NOAA Ship Ronald H. Brown. Photo: Wes Struble/NOAA
(NOAA) – NOAA’s largest oceanographic research vessel, NOAA Ship Ronald H. Brown, steamed into its Charleston, South Carolina, home port yesterday, after a 243-day voyage around the world to conduct scientific research and service buoys that inform global weather, climate and ocean forecasting.
The ship sailed nearly 44,289 miles, made port calls in South Africa, the Seychelles, India, Australia and Hawaii, and opened its decks to international partner scientists and school children.
“Working across the global ocean, the ship, her crew and our scientists are helping expand our understanding of the ocean’s profound effects on weather, climate, fisheries and our economy,” said Craig McLean, assistant NOAA administrator for Oceanic and Atmospheric Research.
A highpoint was the arrival of Brown in Goa, India, in June, to take part in a major U.S. -India science colloquium that brought together 20 U.S. scientists and 200 Indian scientists to advance ocean observations used to improve climate, weather and fisheries prediction. The meeting in India came after the Brown’s historic oceanographic cruise through the Indian Ocean and Arabian Sea, a rarely studied region that the United States last surveyed 23 years ago.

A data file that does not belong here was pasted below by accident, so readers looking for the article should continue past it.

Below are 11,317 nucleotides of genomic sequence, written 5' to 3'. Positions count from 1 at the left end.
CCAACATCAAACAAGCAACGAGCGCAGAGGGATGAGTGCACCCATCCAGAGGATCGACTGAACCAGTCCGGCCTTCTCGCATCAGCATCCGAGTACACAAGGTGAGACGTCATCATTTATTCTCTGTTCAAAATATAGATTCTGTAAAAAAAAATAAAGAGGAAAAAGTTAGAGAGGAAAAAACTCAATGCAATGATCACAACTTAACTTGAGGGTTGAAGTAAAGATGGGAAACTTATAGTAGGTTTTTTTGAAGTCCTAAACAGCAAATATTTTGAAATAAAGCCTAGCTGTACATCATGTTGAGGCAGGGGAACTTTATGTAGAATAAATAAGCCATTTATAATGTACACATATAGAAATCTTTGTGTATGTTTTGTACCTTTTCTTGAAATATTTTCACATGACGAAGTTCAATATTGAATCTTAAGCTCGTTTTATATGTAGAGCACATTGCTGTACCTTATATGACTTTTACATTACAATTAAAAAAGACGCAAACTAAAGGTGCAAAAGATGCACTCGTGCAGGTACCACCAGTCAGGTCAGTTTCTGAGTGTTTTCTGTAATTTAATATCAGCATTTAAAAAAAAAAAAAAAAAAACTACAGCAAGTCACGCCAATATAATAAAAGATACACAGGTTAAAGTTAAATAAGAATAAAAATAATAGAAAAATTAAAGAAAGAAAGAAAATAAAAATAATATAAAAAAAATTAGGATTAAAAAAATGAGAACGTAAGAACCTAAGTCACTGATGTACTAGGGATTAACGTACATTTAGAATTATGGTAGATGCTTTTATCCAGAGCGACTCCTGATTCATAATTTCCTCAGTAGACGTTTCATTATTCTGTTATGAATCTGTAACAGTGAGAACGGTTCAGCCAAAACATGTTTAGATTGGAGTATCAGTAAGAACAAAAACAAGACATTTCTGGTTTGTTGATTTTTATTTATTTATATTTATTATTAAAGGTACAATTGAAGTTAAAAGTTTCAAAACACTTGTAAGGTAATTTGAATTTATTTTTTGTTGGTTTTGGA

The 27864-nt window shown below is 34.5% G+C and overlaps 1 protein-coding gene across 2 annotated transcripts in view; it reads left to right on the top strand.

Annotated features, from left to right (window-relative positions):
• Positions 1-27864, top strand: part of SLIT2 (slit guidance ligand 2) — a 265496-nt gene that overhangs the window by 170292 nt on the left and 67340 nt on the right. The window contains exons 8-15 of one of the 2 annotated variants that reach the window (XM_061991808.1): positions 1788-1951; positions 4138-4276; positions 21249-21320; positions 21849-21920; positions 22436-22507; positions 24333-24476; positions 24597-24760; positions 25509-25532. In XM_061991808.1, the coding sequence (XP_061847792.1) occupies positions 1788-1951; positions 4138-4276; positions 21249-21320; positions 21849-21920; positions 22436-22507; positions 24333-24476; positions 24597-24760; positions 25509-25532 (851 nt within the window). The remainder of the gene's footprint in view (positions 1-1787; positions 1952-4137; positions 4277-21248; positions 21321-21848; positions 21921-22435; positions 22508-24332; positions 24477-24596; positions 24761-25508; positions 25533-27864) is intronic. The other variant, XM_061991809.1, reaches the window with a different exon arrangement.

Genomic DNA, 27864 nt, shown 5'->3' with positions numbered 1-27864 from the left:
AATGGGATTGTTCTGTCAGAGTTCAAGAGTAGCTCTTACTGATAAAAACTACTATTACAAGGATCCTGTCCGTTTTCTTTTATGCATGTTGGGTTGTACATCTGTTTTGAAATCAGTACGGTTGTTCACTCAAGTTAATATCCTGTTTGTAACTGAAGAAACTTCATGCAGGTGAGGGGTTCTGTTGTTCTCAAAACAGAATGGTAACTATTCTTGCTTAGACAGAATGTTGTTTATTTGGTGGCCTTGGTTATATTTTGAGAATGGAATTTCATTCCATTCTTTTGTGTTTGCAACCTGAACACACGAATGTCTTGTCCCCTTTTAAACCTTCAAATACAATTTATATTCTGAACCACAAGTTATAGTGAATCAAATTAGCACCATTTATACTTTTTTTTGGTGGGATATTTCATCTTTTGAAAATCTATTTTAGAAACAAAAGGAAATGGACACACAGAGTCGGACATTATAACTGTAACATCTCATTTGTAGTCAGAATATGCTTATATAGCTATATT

During the mission that began on Feb. 23, the crew and scientists aboard the Brown also:
Deployed, serviced and recovered more than 80 buoys that monitor ocean and weather conditions in the tropical ocean, including the weather maker, El Niño, and the Madden-Julian Oscillation, a phenomena that begins in the Indian Ocean and influences U.S. heat waves and flooding.
Made 14 tows using special nets to collect plankton, the tiny marine plants and animals that are the foundation of the ocean food chain
Collected and analyzed more than 10,570 gallons of seawater from surface to bottom to investigate changes in ocean chemistry
The dedication, commitment and collective efforts of NOAA Ship Ronald H. Brown’s officers, crew and scientists have proved invaluable to supporting NOAA and the nation,” said Rear Admiral Michael J. Silah, director of the NOAA Commissioned Officer Corps and NOAA Office of Marine and Aviation Operations. “I commend them for their exemplary service and many accomplishments during this extended deployment.”
The 274-foot ship is a global-class oceanographic and atmospheric research platform operated by NOAA’s Office of Marine and Aviation Operations, which includes civilians and NOAA Corps officers. As many as 60 officers, crew and scientists were on the ship at once.
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